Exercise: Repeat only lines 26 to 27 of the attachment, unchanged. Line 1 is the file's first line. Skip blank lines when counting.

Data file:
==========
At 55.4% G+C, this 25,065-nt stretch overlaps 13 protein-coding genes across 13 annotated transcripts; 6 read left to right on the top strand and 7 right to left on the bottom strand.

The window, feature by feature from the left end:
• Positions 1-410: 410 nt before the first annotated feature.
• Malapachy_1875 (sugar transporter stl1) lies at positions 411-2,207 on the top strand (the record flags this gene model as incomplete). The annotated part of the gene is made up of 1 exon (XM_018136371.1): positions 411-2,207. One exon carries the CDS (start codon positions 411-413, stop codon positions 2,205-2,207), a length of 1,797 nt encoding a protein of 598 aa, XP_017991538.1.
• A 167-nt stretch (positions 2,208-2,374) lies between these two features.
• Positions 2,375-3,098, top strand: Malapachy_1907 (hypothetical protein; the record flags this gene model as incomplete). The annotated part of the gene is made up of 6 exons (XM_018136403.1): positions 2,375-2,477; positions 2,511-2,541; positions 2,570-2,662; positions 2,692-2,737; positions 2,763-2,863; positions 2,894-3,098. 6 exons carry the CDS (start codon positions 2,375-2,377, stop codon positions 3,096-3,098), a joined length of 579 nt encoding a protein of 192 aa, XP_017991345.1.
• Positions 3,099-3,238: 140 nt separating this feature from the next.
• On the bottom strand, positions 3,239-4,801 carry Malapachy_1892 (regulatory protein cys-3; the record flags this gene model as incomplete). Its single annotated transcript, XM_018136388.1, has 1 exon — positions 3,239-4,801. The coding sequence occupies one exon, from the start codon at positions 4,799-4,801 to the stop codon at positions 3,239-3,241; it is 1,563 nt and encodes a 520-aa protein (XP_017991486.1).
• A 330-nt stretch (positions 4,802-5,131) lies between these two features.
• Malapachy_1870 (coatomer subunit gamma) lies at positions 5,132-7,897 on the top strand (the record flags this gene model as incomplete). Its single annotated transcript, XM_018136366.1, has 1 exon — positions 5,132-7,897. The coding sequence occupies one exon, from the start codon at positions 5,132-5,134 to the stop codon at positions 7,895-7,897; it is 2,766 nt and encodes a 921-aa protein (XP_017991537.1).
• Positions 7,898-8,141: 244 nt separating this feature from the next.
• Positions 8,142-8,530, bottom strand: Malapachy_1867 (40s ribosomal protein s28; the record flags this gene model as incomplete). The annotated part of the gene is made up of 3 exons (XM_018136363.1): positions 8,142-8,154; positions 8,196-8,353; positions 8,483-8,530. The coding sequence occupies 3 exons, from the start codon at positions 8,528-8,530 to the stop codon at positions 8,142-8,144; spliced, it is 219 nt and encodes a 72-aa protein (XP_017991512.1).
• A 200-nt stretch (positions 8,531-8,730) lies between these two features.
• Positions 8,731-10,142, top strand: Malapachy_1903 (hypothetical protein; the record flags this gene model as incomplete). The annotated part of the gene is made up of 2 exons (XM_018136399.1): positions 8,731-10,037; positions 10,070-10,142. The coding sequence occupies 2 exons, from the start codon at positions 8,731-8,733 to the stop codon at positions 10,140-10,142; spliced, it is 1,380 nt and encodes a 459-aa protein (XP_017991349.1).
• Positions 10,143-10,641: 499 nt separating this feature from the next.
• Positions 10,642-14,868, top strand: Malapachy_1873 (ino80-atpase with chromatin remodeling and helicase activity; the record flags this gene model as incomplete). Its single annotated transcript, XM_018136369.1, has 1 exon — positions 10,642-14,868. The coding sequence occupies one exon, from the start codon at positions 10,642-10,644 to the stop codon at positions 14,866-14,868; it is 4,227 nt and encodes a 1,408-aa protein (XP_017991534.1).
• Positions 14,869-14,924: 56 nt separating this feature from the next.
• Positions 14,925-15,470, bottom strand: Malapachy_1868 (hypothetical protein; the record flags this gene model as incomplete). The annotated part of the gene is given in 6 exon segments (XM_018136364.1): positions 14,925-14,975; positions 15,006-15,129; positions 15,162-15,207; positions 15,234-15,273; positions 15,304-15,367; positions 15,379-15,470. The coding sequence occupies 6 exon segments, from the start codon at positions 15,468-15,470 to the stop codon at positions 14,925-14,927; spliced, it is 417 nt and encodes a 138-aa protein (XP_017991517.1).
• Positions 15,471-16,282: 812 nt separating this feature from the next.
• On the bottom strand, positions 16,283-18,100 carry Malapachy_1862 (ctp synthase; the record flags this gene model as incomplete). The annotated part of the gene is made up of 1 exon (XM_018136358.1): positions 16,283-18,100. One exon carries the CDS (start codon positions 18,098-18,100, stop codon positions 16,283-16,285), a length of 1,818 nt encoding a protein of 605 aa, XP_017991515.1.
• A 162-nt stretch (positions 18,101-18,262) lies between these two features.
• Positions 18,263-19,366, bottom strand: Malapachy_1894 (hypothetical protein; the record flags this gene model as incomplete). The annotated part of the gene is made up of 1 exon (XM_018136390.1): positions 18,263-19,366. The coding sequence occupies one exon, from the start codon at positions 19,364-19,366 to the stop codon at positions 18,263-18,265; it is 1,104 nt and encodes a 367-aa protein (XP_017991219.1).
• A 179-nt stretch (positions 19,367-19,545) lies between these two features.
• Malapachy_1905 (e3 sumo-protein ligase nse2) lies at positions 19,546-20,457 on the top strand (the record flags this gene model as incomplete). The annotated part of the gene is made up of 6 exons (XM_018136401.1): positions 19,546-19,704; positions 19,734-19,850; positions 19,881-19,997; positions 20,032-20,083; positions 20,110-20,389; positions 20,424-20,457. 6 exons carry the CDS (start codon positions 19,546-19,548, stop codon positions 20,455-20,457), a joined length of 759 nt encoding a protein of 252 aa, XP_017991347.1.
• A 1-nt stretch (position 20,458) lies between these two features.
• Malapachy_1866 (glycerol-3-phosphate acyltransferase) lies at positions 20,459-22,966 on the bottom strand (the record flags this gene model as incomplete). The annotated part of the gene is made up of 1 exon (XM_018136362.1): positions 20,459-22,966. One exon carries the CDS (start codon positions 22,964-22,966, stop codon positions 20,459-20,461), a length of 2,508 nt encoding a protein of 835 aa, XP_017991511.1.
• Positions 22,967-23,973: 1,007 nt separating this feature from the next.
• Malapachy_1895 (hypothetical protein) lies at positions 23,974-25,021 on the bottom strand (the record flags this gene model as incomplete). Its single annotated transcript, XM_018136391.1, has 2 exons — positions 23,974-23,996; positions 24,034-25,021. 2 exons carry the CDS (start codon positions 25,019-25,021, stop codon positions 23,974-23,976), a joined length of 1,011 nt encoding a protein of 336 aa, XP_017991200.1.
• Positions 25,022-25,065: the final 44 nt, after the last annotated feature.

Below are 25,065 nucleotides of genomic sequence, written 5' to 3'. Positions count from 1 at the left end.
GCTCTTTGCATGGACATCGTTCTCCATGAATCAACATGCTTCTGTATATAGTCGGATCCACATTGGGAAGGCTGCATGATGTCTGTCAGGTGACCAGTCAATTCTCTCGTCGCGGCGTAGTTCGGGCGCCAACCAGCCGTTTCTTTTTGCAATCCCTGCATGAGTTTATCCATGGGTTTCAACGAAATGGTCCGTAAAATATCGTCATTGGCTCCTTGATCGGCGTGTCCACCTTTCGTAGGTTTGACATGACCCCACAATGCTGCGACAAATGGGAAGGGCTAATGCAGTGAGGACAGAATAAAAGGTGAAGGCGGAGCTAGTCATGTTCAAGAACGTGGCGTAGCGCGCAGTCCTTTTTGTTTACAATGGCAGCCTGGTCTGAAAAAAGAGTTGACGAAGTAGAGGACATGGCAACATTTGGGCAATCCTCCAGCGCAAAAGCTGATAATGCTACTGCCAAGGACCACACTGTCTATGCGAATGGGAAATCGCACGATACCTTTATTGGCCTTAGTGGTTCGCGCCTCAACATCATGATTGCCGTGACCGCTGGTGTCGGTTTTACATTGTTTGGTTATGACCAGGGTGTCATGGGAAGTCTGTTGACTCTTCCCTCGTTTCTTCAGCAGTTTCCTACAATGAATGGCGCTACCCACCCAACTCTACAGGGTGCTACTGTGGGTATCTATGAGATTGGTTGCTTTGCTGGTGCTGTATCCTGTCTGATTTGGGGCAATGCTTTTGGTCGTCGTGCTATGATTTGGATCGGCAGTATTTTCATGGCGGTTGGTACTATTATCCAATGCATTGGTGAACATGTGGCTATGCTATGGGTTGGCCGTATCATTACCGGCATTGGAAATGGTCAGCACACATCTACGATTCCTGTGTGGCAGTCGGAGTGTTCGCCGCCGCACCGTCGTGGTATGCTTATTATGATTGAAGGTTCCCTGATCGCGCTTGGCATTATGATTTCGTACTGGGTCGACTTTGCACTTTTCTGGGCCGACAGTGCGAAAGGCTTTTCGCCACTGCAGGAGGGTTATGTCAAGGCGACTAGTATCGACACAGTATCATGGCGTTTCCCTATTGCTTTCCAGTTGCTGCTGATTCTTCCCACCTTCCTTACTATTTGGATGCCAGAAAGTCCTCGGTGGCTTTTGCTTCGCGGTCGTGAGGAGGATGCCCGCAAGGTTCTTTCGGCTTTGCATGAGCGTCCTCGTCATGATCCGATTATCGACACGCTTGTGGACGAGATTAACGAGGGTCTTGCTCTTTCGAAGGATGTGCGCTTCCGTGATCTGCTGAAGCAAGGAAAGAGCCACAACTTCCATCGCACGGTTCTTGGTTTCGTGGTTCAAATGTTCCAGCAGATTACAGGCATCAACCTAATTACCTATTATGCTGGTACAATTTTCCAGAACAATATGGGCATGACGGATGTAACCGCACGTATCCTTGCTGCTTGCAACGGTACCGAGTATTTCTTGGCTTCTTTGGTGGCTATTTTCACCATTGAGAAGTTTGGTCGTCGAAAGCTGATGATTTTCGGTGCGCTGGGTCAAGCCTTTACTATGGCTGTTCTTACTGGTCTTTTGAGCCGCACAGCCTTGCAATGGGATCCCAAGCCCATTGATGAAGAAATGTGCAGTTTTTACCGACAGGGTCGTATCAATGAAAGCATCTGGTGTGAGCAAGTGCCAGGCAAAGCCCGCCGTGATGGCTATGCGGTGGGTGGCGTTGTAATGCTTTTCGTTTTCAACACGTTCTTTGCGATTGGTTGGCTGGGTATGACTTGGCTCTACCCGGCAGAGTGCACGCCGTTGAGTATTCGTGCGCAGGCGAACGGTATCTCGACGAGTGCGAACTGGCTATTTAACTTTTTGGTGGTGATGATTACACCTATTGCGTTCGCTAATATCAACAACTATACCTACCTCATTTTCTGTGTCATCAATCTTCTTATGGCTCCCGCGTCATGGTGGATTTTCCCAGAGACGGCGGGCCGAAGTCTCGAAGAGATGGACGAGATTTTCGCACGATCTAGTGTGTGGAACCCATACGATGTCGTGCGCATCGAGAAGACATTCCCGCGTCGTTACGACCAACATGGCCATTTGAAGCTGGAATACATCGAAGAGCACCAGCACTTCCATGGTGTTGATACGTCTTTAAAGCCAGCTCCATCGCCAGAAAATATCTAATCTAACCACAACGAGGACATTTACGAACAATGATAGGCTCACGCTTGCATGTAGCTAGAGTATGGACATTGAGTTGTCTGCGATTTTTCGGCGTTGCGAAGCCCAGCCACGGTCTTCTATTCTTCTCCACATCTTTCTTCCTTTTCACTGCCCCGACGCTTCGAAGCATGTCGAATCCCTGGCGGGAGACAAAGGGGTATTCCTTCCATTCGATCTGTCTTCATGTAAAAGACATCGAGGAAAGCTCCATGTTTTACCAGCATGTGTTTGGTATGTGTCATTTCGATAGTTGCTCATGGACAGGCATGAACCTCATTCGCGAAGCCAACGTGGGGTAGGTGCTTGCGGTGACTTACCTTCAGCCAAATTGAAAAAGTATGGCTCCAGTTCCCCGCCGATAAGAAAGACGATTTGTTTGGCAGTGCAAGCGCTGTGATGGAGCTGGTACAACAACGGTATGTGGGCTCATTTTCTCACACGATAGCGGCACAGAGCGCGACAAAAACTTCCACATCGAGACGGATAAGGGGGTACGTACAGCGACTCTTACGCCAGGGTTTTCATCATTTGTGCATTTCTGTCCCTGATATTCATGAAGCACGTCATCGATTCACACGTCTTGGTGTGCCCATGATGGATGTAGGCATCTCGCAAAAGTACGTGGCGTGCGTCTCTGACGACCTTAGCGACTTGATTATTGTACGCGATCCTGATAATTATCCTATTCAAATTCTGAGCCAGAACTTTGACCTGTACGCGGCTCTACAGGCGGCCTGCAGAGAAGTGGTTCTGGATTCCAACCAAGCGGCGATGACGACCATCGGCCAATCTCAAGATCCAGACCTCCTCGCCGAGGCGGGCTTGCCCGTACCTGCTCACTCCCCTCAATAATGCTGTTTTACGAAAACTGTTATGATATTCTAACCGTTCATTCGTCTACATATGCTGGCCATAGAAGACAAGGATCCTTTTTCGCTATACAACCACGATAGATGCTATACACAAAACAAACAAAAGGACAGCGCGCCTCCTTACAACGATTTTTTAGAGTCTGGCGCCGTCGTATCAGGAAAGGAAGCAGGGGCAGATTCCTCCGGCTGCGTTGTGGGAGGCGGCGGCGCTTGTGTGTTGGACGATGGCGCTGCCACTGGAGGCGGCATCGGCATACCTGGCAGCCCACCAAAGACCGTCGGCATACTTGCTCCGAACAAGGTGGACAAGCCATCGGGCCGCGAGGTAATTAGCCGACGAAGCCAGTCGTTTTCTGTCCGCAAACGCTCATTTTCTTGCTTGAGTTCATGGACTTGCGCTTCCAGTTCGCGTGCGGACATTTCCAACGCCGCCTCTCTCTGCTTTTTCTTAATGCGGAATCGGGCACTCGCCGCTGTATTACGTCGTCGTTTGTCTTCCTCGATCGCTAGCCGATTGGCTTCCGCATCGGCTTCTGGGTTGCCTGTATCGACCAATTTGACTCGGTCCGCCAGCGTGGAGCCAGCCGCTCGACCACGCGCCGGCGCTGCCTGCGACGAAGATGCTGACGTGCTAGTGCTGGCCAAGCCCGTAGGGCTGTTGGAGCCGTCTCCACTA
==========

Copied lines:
• Malapachy_1866 (glycerol-3-phosphate acyltransferase) lies at positions 20,459-22,966 on the bottom strand (the record flags this gene model as incomplete). The annotated part of the gene is made up of 1 exon (XM_018136362.1): positions 20,459-22,966. One exon carries the CDS (start codon positions 22,964-22,966, stop codon positions 20,459-20,461), a length of 2,508 nt encoding a protein of 835 aa, XP_017991511.1.
• Positions 22,967-23,973: 1,007 nt separating this feature from the next.